He was a fine advocate, a brilliant scholar, a loving family man and a leading architect of the nascent system of international criminal trials. His special contribution to human rights was marked in the Hague courtroom where he had been appearing, shortly after it heard the news of his death. The judges and lawyers all stood in his honour, with the words ‘Today, we are all wearing John Jones’ robe.’
John was called to the English Bar in 1993 after a PPE degree from Oxford and a law course at City University. He then took a Masters degree at George Washington University. It was at the Hague that his special ability was first recognised – by none other than Professor Antonio Cassesse, a founding father of international criminal law, who had become President of the War Crimes Court for the Former Yugoslavia (the ICTY). He engaged John to help draft its rules of evidence and procedure, and then dispatched him to Arusha to do likewise for the court set up to punish the perpetrators of the Rwandan genocide.
It was at the UN’s Special Court for Sierra Leone that John made his first permanent mark. I had been concerned, as its first President, that international justice had, ever since (and including) Nuremberg, been delivered by courts which had an in-built bias towards the prosecutor: equality of arms required a defender. John was appointed to head the new Defence Office, and his dedicated work not only proved that such an office was necessary in the interests of fairness, but ensured that it would be replicated in other courts – including the new International Criminal Court (ICC). Last year, he represented one Sierra Leone convict – Charles Taylor – now serving a 50-year sentence in a British prison, in an attempt to have him transferred to a prison in Africa.
John’s academic excellence enabled him to preach what he practised: he wrote a textbook with Cassesse on the Rome Statute (which set up the ICC) and another with his friend and colleague Steven Powles on international criminal practice. Last year, with his wife, the Slovenian lawyer Miša Zgonec-Rožej, he wrote an important article on the rights of suspects for Amal Clooney’s book on the Lebanon Tribunal.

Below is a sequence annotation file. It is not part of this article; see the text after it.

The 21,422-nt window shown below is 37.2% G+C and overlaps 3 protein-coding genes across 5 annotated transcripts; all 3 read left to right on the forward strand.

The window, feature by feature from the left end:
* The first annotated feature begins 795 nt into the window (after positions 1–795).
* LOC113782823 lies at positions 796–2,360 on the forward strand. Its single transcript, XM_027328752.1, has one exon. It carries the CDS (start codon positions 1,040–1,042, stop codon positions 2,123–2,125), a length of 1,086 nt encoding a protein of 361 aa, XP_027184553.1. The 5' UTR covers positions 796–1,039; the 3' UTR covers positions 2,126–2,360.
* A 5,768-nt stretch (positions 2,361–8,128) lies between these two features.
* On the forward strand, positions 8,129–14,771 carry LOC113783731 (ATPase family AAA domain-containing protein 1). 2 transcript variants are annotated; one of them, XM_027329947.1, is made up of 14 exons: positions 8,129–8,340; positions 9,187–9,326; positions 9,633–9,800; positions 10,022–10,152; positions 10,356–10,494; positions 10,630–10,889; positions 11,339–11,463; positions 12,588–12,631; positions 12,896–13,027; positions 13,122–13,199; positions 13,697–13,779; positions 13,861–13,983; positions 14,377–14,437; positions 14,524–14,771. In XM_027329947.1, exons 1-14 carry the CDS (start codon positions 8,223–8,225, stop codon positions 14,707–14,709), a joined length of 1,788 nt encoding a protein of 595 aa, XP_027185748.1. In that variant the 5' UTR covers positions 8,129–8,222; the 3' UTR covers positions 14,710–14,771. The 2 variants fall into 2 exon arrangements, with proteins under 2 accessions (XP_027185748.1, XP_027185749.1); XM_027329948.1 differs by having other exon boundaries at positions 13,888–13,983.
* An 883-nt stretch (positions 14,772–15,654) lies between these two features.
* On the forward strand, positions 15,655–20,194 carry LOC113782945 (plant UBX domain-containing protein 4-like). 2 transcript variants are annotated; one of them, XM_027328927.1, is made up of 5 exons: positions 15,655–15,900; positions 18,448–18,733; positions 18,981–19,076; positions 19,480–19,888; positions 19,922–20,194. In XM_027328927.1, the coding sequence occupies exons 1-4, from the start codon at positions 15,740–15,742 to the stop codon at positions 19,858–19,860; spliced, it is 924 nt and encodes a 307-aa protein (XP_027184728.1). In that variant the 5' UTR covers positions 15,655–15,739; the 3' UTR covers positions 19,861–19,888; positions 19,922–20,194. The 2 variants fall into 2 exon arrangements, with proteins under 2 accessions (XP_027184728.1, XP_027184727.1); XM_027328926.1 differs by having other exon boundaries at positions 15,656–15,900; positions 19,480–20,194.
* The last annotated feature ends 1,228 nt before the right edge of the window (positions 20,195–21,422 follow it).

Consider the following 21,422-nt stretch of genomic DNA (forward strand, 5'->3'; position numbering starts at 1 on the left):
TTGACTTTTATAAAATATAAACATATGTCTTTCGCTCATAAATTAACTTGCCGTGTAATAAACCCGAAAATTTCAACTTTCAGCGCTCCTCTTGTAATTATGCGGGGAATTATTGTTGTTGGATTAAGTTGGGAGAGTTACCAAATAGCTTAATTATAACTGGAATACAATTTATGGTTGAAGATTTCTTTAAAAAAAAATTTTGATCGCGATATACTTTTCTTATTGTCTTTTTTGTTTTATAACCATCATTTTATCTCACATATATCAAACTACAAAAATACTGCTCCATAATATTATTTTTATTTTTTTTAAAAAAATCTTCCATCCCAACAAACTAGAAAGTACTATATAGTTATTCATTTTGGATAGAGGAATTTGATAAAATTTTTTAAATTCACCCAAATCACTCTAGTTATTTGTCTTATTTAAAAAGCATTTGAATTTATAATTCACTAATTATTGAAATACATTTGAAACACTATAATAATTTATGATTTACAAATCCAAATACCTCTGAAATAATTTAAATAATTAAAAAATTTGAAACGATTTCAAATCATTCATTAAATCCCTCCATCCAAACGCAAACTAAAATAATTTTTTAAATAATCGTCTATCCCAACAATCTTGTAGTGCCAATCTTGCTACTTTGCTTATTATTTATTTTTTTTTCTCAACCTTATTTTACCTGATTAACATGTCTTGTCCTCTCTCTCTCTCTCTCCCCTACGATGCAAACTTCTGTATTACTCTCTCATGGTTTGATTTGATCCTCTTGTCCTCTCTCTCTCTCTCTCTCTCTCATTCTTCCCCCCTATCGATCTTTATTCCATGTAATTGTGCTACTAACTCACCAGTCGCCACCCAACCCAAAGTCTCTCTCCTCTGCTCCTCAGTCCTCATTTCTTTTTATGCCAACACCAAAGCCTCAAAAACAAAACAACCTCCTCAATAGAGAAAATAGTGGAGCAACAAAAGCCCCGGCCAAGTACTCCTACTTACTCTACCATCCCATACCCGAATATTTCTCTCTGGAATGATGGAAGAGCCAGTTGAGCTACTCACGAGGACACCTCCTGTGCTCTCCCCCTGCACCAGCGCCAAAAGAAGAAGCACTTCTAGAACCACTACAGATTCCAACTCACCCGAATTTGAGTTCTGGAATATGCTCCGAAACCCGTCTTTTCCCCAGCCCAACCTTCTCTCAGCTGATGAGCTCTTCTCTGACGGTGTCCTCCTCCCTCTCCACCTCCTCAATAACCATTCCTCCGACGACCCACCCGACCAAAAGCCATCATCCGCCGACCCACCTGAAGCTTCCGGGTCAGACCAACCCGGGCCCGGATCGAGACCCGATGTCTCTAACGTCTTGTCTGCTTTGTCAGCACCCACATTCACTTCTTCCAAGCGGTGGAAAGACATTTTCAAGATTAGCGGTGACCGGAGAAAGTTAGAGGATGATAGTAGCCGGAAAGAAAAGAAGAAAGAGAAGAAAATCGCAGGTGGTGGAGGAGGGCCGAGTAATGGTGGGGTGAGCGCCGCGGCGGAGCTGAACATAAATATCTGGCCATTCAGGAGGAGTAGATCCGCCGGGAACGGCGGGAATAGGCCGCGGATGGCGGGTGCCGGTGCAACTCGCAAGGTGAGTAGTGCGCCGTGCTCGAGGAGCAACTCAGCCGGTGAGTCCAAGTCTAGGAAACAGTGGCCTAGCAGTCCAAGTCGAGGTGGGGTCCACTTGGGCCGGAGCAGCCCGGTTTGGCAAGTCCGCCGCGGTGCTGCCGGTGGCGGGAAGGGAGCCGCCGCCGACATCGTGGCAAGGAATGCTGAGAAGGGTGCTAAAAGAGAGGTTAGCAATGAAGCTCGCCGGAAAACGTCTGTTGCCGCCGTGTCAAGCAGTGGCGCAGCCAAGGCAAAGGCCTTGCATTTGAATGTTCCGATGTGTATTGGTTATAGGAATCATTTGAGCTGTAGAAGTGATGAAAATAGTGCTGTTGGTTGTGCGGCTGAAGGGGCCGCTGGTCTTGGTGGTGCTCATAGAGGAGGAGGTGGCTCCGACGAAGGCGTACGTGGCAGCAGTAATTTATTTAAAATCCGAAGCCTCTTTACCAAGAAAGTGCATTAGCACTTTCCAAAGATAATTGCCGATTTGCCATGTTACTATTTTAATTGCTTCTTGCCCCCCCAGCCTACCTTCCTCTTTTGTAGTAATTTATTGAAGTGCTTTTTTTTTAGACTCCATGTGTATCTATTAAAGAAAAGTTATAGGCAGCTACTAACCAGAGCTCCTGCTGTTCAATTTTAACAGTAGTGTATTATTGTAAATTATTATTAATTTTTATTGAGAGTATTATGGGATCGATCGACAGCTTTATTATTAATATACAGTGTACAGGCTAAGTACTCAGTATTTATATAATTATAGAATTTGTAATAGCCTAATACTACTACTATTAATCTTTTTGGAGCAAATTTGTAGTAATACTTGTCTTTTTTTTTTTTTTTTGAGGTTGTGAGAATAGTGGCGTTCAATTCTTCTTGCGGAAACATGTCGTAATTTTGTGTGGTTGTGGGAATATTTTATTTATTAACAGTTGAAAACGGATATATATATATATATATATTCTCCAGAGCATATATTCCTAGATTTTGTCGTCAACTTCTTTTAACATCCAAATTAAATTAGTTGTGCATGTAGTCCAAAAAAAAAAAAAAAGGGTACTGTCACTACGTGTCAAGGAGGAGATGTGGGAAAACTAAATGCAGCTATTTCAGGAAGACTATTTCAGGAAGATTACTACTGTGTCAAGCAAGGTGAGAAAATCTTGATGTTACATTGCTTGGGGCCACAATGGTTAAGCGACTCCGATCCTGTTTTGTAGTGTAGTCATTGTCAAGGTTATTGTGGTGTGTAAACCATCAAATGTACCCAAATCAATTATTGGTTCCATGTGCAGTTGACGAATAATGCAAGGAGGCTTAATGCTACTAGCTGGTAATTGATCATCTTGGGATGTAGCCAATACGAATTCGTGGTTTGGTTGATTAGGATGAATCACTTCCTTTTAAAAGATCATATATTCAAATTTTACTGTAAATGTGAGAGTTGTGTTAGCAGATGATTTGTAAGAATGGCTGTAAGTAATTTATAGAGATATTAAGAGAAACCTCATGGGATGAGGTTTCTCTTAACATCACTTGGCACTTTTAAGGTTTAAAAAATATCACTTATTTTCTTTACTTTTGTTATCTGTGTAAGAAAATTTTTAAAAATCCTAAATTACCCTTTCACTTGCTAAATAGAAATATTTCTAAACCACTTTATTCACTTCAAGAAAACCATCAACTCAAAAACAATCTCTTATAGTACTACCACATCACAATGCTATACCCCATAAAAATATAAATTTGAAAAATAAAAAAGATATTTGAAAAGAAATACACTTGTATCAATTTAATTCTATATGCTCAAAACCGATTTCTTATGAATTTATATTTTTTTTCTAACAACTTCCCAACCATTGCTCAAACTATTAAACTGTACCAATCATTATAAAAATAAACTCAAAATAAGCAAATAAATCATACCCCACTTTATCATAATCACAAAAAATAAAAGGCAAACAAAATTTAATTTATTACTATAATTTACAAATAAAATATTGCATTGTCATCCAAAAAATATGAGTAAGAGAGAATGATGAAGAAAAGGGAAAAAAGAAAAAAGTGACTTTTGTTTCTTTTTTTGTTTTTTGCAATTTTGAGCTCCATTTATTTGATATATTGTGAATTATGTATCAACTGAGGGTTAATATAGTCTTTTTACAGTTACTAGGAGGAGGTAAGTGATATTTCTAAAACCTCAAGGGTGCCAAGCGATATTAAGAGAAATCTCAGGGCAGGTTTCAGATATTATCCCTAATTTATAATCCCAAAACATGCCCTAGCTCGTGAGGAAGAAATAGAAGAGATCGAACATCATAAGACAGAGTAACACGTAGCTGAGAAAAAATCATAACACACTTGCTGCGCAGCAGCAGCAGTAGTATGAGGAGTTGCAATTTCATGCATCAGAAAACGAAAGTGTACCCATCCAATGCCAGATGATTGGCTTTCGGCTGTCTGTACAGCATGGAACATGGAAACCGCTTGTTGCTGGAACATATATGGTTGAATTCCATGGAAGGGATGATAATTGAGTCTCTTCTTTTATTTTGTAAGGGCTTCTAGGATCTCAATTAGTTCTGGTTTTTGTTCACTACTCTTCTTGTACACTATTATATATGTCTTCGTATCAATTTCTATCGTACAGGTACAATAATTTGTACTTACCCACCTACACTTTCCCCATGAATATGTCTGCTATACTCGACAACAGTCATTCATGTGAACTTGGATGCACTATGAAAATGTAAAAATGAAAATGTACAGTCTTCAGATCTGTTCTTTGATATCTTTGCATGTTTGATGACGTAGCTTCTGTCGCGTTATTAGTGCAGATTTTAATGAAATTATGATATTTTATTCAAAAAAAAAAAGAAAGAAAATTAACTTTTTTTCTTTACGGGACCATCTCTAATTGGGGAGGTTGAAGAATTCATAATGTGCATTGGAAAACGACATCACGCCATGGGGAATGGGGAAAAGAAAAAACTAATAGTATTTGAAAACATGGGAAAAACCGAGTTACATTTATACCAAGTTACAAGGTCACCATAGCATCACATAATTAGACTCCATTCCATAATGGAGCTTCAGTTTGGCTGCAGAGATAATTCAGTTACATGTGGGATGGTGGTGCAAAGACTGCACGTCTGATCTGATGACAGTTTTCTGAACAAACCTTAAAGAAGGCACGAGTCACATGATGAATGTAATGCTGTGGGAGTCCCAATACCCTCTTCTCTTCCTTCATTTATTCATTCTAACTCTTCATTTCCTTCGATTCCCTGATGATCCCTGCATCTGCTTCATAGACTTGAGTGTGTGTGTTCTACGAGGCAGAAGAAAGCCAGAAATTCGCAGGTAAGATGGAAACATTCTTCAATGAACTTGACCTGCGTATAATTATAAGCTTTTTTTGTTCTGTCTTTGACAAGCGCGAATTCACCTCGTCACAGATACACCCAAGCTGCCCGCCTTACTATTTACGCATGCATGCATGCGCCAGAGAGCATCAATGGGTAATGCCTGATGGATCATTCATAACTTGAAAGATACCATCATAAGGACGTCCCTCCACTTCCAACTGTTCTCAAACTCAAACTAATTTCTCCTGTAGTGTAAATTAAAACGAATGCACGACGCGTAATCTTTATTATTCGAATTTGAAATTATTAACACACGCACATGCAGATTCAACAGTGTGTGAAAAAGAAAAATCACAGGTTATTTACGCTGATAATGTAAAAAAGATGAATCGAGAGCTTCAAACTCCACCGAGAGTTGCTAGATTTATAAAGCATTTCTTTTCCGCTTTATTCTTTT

In 2005 he joined Doughty Street Chambers, where he specialised in extradition law and became a part-time immigration judge. He appeared for governments as well as for potential extraditees, and earned praise from judges for the fairness of his approach. Throughout his legal life his scholarship enabled him to intellectualise what he was doing daily in the forensic arena: he produced the valuable Extradition and Mutual Legal Assistance Handbook. He appeared in a number of leading extradition cases, including a Supreme Court decision about the needs of vulnerable children caught up in the process. He was a member of the team acting for Julian Assange and it was his submissions that persuaded the UN Working Group on Arbitrary Detention this year to rule (much to the annoyance of the UK Government and newspaper editorials) that Assange was being wrongfully detained.
John was appointed QC in 2013, and worked full time at the Hague the following year as Resident Director of Doughty Street International. He represented some of the most demonised (and, it must be said, a few of the most demonic) defendants, always putting up the legal arguments they were entitled to make and thus ensuring that justice upon them would be seen to be done. He appeared for Saif Gadaffi and the Libyan spymaster and mass-murderer al-Senussi, in appeals to have them tried for crimes against humanity by the ICC, which cannot pass a death sentence, rather than lynch-law Libyan Tribunals.
It was at Oxford that John’s extraordinary abilities were first noticed by his chums: a photographic memory for every Blackadder and Monty Python script ever written, which he would perform for their delight. Later, on his legal travels, he had the capacity to learn the language of all the countries where he was stationed – Bosnian, Swahili, Sierra Leone Pidgin and even a strange tongue – a clicking language in central Africa which he said helped him to communicate with Orang-utans. He became a trustee of the Orang-utan Protection Foundation. The other species he strove to protect was whales, for whom he acted in cases brought against Japan.
John usually acted in death penalty and other deserving cases free of charge. He gave of his time unstintingly to mentor young lawyers and to assist colleagues with creative arguments in his specialities. His advocacy was fluent and unflappable, his scholarship unimpeachable and his sense of humour always intact. He leaves proud parents, Peggy and Hugh, his loving wife Miša and his two young children. ●
Doughty Street Chambers has set up the John Jones QC Memorial Fund. Donations will be used to support his family and perpetuate his work.
Contributor Geoffrey Robertson QC, Doughty Street Chambers